Featured Research

from universities, journals, and other organizations

Eilat's corals stand better chance of resilience than other sites

Date:
September 29, 2013
Source:
Hebrew University of Jerusalem
Summary:
Israel’s southern Red Sea resort of Eilat, one of whose prime attractions is its colorful and multi-shaped underwater coral reefs, may have a clear advantage in the future over rival coral-viewing sites around the world, scientists have found.

Colorful coral in the Gulf of Eilat.
Credit: Amatzia Genin

Israel's southern Red Sea resort of Eilat, one of whose prime attractions is its colorful and multi-shaped underwater coral reefs, may have a clear advantage in the future over rival coral-viewing sites around the world, scientists at the Hebrew University of Jerusalem and Bar-Ilan University have found.

Coral reefs, earth's richest and most diverse ecosystem, are deteriorating rapidly. One of the most devastating causes for that deterioration is coral bleaching, which typically occurs when seawater temperatures exceed the local summer maximum by one-half to one and half degrees Celsius. At those higher temperatures, the coral's symbiotic algae are lost, leading to the coral's bleaching and eventually its death.

But, while the frequency of coral bleaching is globally increasing, no bleaching event has been observed in the Gulf of Eilat/Aqaba (Eilat sits at the northern end of the gulf), even when nominally bleaching conditions prevail.

The Israeli scientists explain the enigmatic lack of bleaching in the Gulf by the existence of a "warm-water barrier" at the southern Red Sea, allowing only heat-tolerant genotypes of corals to enter the Red Sea from the Gulf of Aden. This occurred following the disappearance of corals from the Red Sea during the last glacial period, some 15,000 years ago. The scientists predict that no bleaching is likely to occur in the Gulf of Eilat/Aqaba in the next 100 years, making it a unique refuge for coral reefs in the world's warming oceans.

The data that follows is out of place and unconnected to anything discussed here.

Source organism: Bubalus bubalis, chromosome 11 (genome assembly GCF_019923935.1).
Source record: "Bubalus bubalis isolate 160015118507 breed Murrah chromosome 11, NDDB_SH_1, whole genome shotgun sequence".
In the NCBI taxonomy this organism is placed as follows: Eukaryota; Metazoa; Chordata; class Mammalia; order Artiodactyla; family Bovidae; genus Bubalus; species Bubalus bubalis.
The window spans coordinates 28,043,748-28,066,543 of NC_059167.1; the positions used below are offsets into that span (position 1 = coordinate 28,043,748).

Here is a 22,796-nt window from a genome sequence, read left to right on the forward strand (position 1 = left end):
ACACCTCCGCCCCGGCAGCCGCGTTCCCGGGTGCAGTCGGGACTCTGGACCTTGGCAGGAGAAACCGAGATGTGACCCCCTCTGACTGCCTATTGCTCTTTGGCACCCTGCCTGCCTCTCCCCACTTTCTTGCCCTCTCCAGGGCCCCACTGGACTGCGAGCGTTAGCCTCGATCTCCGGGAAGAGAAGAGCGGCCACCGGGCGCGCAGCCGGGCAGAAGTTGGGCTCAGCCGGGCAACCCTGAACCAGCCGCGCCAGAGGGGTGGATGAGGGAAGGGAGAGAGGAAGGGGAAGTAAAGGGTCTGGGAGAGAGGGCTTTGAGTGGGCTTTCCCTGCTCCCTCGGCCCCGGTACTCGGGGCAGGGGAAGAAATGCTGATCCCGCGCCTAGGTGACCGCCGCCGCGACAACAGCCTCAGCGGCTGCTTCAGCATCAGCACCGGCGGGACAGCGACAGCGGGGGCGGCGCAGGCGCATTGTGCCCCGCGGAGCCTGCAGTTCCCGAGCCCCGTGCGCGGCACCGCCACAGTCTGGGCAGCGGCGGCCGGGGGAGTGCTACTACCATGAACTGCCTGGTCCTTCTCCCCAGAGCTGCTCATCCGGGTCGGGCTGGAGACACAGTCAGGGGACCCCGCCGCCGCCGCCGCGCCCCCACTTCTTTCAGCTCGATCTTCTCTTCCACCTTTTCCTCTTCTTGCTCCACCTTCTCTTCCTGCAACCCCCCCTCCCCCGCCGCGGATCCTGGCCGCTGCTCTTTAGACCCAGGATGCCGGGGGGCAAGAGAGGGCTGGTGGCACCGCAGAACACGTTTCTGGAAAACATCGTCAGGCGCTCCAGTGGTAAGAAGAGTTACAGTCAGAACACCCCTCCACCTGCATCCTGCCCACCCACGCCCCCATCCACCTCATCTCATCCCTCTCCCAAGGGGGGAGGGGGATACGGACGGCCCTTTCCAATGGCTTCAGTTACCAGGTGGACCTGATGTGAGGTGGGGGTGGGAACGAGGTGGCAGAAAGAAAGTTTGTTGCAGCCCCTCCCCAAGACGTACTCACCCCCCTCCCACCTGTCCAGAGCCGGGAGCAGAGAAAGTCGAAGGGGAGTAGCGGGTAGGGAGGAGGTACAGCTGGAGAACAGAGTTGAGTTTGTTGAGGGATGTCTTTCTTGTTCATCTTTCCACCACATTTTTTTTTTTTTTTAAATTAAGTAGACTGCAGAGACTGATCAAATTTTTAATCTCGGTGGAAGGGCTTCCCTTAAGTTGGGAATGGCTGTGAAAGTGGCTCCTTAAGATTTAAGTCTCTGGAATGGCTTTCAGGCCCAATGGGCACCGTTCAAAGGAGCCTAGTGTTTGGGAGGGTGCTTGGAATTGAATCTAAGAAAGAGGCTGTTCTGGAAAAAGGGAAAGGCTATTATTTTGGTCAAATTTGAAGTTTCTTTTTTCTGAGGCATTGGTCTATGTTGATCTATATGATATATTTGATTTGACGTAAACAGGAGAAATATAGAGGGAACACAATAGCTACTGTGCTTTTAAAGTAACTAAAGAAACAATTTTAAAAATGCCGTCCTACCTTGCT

The findings of the Israeli researchers, entitled "A Coral Reef Refuge in the Red Sea," was published on Sept. 23 in the journal Global Change Biology." The paper is the outcome of a joint study by Prof. Amatzia Genin of the Alexander Silberman Institute of Life Sciences at the Hebrew University; Dr. Hezi Gildor of the The Fredy & Nadine Herrmann Institute of Earth Sciences at the Hebrew University; and Dr. Maoz Fine of the Mina and Everard Goodman Faculty of Life Sciences at Bar-Ilan University. The work was carried out at the Interuniversity Institute for Marine Sciences in Eilat.


Story Source:

The above story is based on materials provided by Hebrew University of Jerusalem. Note: Materials may be edited for content and length.


Journal Reference:

  1. Maoz Fine, Hezi Gildor, Amatzia Genin. A coral reef refuge in the Red Sea. Global Change Biology, 2013; DOI: 10.1111/gcb.12356

Cite This Page:

Hebrew University of Jerusalem. "Eilat's corals stand better chance of resilience than other sites." ScienceDaily. ScienceDaily, 29 September 2013. <www.sciencedaily.com/releases/2013/09/130929142700.htm>.